8 Random Body Changes That Signal An Underlying Health Problem
By Charlotte Jolly; Photography by Freepik
Prepare to be shocked…
A survey by Benenden Healthcare Society in the UK found that almost half of women admit to caring more about their looks than about their health. But they’re far more interlinked than we imagined. “Changes in your appearance often indicate an underlying health issue,” says cosmetic dermatologist Dr Sam Bunting. The following easy-to-follow tests, based on telltale symptoms, could help you diagnose an underlying issue and sommer upgrade your looks too.
The test: Find a mirror, then smile like a Miss SA finalist and check your gums; they should be a healthy pink. Dark red or purple patches may be a sign of inflammation.
The reason: When your gums are inflamed, blood surges to that area, causing discolouration, even if it’s not painful. “Although it’s out of sight, the surface area of your gum tissue is equal to that of your hand. A bacterial infection in your mouth stresses your entire immune system,” says dentist Dr Dana Vieru York. And it doesn’t do much for your breath.
The solution: As well as brushing and flossing, York says to rub bee propolis liquid over your gums before bed. “It’s antibacterial, so it fights gum disease,” she says. Try Bee Natural Liquid Propolis (R280) at Faithful-To-Nature.co.za. Get rubbing.
The test: Pluck a strand from behind your ear (avoid top layers, they’re likely weakened by UV light, styling products and chemical colouring). Hold it at both ends and pull apart. If it snaps less than 3cm from the root, you’ve got stressed strands.
The reason: As cortisol levels spike, your body needs more vitamin B12 to counteract it. The problem? B12 helps form red blood cells to oxygenate hair. “If B12 is diverted elsewhere, the hair follicle weakens and starts to fray,” says trichologist Iain Sallis. We have loose ends to deal with…
The solution: Step one: control your cortisol. Avoid caffeine and schedule three strength-training sessions a week. Step two: give your follicles a B12 boost with a protein-rich hair strengthener, such as Hask Keratin Protein Smoothing Shine Oil (R55).
The test: Paint your thumb nail, applying polish close to the cuticle, says OPI’s head technician Bryony McMillan. Do a good job – you’ll be sporting this for a month to establish how fast your nails grow. “Our nails grow about 3.5mm a month.” For a foolproof test, wait a month then compare with the figure below. Slow grower?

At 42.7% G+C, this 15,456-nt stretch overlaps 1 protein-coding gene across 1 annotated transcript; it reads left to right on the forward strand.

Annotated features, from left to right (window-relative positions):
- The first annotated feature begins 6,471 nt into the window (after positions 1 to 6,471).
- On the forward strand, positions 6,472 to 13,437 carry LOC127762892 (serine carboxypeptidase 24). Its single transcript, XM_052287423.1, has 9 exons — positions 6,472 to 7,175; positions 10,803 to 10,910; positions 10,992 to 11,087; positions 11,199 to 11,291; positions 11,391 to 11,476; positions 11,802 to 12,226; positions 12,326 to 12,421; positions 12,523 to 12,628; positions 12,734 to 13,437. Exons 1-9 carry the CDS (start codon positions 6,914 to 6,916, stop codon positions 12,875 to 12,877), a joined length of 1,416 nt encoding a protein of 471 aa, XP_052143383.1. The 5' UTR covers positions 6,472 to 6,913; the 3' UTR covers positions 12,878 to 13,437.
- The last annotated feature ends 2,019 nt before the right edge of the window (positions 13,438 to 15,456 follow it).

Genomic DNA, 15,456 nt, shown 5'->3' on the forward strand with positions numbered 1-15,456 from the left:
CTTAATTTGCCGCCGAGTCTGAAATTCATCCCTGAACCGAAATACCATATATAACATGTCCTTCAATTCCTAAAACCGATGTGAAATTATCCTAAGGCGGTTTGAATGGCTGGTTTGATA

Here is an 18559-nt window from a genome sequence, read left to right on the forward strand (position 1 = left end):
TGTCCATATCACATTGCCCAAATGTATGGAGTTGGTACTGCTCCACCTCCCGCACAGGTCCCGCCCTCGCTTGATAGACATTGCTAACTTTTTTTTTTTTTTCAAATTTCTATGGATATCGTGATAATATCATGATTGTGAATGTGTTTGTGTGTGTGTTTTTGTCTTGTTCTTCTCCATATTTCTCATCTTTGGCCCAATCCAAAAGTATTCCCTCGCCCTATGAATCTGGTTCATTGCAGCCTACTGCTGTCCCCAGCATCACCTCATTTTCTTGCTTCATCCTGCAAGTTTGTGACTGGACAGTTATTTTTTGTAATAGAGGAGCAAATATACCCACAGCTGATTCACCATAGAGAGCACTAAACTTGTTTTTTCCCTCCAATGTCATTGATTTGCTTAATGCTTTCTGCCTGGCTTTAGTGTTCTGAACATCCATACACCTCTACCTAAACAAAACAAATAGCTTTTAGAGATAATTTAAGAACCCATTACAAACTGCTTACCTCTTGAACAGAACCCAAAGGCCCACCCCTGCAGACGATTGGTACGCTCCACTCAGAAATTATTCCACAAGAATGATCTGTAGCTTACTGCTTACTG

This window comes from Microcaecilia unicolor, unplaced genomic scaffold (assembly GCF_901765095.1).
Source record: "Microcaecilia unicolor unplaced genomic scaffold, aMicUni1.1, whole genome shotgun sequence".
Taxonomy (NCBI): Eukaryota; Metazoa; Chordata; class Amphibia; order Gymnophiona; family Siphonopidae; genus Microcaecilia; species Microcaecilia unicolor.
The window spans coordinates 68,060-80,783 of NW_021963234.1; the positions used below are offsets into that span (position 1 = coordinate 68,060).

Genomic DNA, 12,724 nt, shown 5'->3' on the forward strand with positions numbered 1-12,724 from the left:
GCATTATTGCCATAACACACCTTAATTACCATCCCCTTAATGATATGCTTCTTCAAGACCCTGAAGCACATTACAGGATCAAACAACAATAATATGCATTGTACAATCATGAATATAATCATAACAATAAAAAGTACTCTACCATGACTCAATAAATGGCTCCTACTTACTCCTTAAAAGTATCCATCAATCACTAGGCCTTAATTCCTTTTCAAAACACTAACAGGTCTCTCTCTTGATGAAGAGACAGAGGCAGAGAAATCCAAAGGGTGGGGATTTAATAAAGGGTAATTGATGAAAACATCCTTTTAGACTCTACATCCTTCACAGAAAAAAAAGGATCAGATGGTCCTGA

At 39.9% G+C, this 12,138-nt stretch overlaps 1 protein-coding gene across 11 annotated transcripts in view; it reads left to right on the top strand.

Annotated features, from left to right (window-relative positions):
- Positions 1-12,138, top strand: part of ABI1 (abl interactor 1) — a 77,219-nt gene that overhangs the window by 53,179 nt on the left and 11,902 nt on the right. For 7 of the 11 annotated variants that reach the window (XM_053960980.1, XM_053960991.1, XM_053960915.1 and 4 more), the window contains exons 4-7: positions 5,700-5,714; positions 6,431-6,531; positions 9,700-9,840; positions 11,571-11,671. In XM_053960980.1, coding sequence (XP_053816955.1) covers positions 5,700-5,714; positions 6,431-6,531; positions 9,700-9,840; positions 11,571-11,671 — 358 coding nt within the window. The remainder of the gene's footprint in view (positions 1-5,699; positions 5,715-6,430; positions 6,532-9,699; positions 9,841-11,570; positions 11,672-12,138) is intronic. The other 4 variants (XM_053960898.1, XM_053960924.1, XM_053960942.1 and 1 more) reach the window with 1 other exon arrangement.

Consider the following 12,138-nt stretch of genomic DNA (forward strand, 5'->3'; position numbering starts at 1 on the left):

The reason: It could be poor circulation – this leads to nutrient depletion and stunted nail growth, says McMillan. Bad weather, air con and smoking are common culprits of shoddy blood flow as they stop keratin (which makes up your nail) from forming.
The solution: Magnesium is king for cell production; it relaxes blood vessels and triggers protein synthesis. Get a magnesium supplement if you work in an air-con-loving office.
The test: A UK study proved that whiter teeth can take five years off your face. Focus on the colour of your canine tooth to test your perceived age.
The reason: Your teeth should be a natural, off-white colour. Any brighter and you’re ODing on bleach (don’t because it weakens your enamel). But any darker and it’s time to take heed. Those with yellowing teeth are 10 percent less employable, the study found. “Foods with hidden colours – such as tomato sauce – contribute to the yellowing of teeth,” says dentist Dr Sameer Patel.
The solution: Gentle measures: use a toothpaste with calcium sodium phosphosilicate, like Sensodyne Repair & Protect Toothpaste, R42, to rebuild enamel. For instant gratification, try a blue-toned red lipstick to brighten, like L’Oréal Paris Colour Riche Collection Exclusive Red Lipcolour in Liya’s Red, R180.
The test: Wash your face in the morning, then after an hour, press a piece of paper between your brows. Repeat an hour before bedtime with a clean face too. This area has the highest concentration of sebaceous glands – if oil shows up on the page, you could have a problem.
The reason: This super-quick rate of oil production could be due to a hormonal imbalance. Oily skin (plus facial and thinning hair) is typically blamed on testosterone, which both sexes produce. But an excess of the hormone progesterone can also increase inflammation, triggering sebum. The result? Your skin is oilier than Chris Brown.
The solution: If you have other issues like a dodgy menstrual cycle or a sprouting upper lip, see your doctor to check your hormone levels. Use a blotting powder, like Palladio Rice Powder (R70), to mattify and absorb sebum and a weekly clay mask, such as all-rounder Dior Hydra LIFE Pink Clay Mask (R965) – the minerals in it help rebalance skin and nix shine. Be a not-so-shiny happy person.
Quick health tests
Check your eyes: A white ring around your iris may mean you have high cholesterol, says Specsavers optometrist Dr Nigel Best. Put down the KFC; see your doc.
Part your hair: Make a zigzag parting. See greasy flakes? “It could be a dairy allergy,” says trichologist Glenn Lyons. Yellowing flakes are a result of inflammation.
Wipe your forehead: “A sweaty forehead is a sign of vitamin D deficiency,” says Dr Michael Holick, professor of medicine, physiology and biophysics. See your doctor. Or grow a fringe.